It shouldn’t really come as a surprise that a two-time All-Star who opposing coaching always game-plan for can’t seem to get the respect he’s earned for his shooting, but the Toronto Raptors DeMar DeRozan, like so many before him and even some of his fellow current All-Stars often get evaluated based on what they can’t do and are nitpicked as to why they aren’t doing more.
Real GM’s Colin McGowan summed up a lot of NBA analysts’ view of the massive near max contract DeRozan signed this summer.
DeRozan is set to sign a late-prime Kobe Bryant contract: a lengthy deal with a first year that pays him $25 million, or a smidgen less than that. This is both absurd and just how supply-and-demand works. The invisible hand has run the numbers and decided to saddle one team with an extravagantly overpaid two-guard who can’t shoot.
If the Raptors are dead-set on winning a title in the next few years, they should let DeMar DeRozan walk. He’s a fine player, and on the odd night his jumper is fully operational, he’s downright thrilling, but he falls short of greatness.
Apparently the second highest scorer in the Eastern Conference last season falls short of greatness and McGowan isn’t alone in his assessment. At just 26-years-old, DeRozan has shouldered a significant scoring load since his second season in Toronto and his pedestrian 44.2 percent career shooting average has been pretty consistent year over year. However, even McGowan admits the young guard seems to keep getting better each season even if his field goal percentages aren’t.
Steadily, the Raptors have grown over the past three seasons, in part due to (GM) Ujiri’s adept personnel maneuvering and in part because DeRozan and (Kyle) Lowry have returned each year having expanded some aspect or another of their now-estimable skillsets.
This is Lowry and DeRozan’s team and the Raptors have set franchise records for wins in a season for three years in a row now, culminating with a trip to the Eastern Conference Finals for the first time in franchise history this past season. DeRozan has grown along with his team, adding to his game each summer and the numbers bear this out.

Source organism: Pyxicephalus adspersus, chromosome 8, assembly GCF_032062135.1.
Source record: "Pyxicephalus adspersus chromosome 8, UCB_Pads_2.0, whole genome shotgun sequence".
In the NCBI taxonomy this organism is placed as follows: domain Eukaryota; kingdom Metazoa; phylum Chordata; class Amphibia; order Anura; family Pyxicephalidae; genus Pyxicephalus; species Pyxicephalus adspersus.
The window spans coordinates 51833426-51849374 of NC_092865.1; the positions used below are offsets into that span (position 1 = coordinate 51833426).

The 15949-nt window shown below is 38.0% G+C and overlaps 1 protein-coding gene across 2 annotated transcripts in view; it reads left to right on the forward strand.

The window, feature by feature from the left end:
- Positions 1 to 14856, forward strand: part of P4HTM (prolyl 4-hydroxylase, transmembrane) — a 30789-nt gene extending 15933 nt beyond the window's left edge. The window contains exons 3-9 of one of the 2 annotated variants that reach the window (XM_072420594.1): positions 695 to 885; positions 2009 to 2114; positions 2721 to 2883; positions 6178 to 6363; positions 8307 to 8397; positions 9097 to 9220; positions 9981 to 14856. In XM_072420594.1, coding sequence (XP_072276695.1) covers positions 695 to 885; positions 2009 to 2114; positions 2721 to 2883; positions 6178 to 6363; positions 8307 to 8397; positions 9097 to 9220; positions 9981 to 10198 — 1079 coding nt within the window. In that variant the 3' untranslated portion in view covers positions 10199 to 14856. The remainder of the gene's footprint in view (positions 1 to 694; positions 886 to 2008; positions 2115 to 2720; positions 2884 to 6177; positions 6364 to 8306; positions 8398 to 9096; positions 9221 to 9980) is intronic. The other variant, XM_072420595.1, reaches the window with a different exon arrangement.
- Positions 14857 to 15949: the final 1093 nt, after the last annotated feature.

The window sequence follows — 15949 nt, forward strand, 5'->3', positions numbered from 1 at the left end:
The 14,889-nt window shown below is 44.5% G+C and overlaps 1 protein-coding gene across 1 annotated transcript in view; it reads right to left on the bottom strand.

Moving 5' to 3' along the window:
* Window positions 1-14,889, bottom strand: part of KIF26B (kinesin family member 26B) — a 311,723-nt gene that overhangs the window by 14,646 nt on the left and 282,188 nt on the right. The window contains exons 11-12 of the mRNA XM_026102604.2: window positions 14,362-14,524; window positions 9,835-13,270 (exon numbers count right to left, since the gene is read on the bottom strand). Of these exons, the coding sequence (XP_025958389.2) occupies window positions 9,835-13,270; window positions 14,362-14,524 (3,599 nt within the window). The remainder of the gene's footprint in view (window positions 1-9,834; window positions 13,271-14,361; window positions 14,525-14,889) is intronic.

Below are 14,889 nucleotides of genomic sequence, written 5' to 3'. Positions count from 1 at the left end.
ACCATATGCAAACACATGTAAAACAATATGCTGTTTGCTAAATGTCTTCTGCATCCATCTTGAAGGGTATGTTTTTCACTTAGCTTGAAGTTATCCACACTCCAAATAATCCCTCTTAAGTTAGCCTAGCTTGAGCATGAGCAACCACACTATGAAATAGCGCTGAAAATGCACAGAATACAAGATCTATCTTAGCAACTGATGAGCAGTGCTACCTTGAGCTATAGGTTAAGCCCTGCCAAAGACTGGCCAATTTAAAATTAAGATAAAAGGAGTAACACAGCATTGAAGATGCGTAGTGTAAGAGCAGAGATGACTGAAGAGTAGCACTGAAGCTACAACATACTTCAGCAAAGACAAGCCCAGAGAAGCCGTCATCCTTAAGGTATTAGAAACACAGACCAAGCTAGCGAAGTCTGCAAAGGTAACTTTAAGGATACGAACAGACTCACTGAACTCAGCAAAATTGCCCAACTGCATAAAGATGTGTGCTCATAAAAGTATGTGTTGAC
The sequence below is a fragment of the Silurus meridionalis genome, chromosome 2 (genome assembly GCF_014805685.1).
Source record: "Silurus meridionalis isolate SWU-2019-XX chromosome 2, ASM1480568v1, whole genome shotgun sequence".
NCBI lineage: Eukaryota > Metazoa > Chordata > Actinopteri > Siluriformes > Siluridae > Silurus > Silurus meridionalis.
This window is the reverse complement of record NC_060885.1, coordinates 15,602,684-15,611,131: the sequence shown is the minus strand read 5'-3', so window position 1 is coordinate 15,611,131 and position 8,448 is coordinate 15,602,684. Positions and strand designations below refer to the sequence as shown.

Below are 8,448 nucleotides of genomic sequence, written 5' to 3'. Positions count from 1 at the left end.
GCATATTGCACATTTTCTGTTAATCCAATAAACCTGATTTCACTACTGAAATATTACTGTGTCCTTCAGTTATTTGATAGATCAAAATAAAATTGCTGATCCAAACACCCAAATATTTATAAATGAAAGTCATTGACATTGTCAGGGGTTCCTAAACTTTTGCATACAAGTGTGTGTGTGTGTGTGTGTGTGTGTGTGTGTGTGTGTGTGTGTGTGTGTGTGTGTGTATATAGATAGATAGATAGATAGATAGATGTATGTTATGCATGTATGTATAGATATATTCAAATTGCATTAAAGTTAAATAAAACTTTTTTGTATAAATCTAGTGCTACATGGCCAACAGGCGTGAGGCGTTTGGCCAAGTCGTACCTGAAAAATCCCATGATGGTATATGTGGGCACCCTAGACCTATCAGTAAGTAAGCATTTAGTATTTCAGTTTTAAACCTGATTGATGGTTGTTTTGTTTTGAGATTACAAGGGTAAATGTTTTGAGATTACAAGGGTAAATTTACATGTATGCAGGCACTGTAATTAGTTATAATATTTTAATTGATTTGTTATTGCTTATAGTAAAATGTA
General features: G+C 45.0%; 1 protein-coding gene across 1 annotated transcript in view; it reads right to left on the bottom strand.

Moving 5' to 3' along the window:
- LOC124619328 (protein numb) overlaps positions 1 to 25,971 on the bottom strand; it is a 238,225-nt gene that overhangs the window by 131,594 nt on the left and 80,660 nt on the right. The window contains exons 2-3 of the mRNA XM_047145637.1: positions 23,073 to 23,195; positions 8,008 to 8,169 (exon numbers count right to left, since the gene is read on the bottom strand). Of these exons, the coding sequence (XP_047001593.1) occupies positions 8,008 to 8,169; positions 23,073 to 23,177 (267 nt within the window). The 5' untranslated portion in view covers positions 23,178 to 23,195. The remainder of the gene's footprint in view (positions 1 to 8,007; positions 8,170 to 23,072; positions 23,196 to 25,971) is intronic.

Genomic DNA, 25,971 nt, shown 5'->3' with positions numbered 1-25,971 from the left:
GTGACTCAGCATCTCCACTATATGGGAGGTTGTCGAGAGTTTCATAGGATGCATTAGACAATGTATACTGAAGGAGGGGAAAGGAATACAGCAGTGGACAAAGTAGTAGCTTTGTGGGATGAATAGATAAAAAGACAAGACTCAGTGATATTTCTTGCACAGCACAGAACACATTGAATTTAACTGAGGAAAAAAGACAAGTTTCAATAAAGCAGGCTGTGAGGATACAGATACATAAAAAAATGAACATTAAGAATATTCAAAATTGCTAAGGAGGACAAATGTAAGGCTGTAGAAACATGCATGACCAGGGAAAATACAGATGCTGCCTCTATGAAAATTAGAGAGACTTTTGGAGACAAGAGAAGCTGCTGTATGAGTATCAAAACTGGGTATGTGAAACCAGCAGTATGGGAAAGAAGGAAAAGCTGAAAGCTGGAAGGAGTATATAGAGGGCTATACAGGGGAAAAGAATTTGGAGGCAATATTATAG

“Every year, I look at whatever we have to do as a big challenge and I just try to come back a better player than I was before, and do whatever I need for my team to win,” DeRozan told Michael Lee of The Vertical. “The beauty of playing basketball is being able to build yourself all the way up and then go back down and start all over again. It’s going to be a brand new challenge for us, with a couple of new guys and losing a couple of key players from last year. But starting the first day of training camp, it’s about laying that foundation of how great we can be, coming off the great season we had.”
DeRozan has largely overcome earlier criticism of being a below average defender. It isn’t expected he’ll ever be considered a defensive stopper, but in head coach Dwane Casey’s system, the Raptors are a good defensive team with DeRozan on the court. However, the on-going complaint about DeRozan remains the range on his jump shot. In the three-point happy NBA, DeRozan is still touted as a guy you can play for the drive on the perimeter.
But, the assumptions about DeRozan’s jump shot should be subject to challenge. Things aren’t always what they seem and the painfully poor three-point shooting of his first four seasons in the NBA has been on a steady upward trend towards respectability over the past three years.
Except for the 2014-15 season when DeRozan missed all of December and the first two weeks in January, the improvement in his three-point shooting has been pretty consistent and adjusting for a terrible February in 2015 when he went (an injury related?) 2-16 from three, the results are even more impressive.
On the Raptors, it isn’t DeRozan’s job to fire up three-ball after three-ball, they have Lowry (38.8% 3FG), DeMarre Carroll (39% 3FG), Terrence Ross (38.6% 3FG), Norman Powell (40.4% 3FG) and Patrick Patterson (36.2% 3FG) to carry that load. An anticipated full season from the ‘3-and-D’ Carroll should go a long ways to helping Toronto get back to the middle of the NBA pack in three-point attempts this coming season and Powell is expected to get a lot more playing time than he did as a rookie.
However, another slight bump in DeRozan’s three-point shooting average will take him into the realm of long range respectability and he’s already shown that you fail to guard him in the corners at your peril. DeRozan can hit the corner three-ball.
He doesn’t have to fire up 4+ three point attempts per game like Lowry, Ross and Carroll to open up further aspects of his own game and create opportunities for the Raptors rapidly developing center Jonas Valanciunas in the paint. DeRozan just has to hit a reasonable percentage of his open long range shots so defenders can’t play off of him.
It’s time the Raptors All-Star got a little more respect for his jump shot … especially from people who don’t have to game-plan for him every night during the season.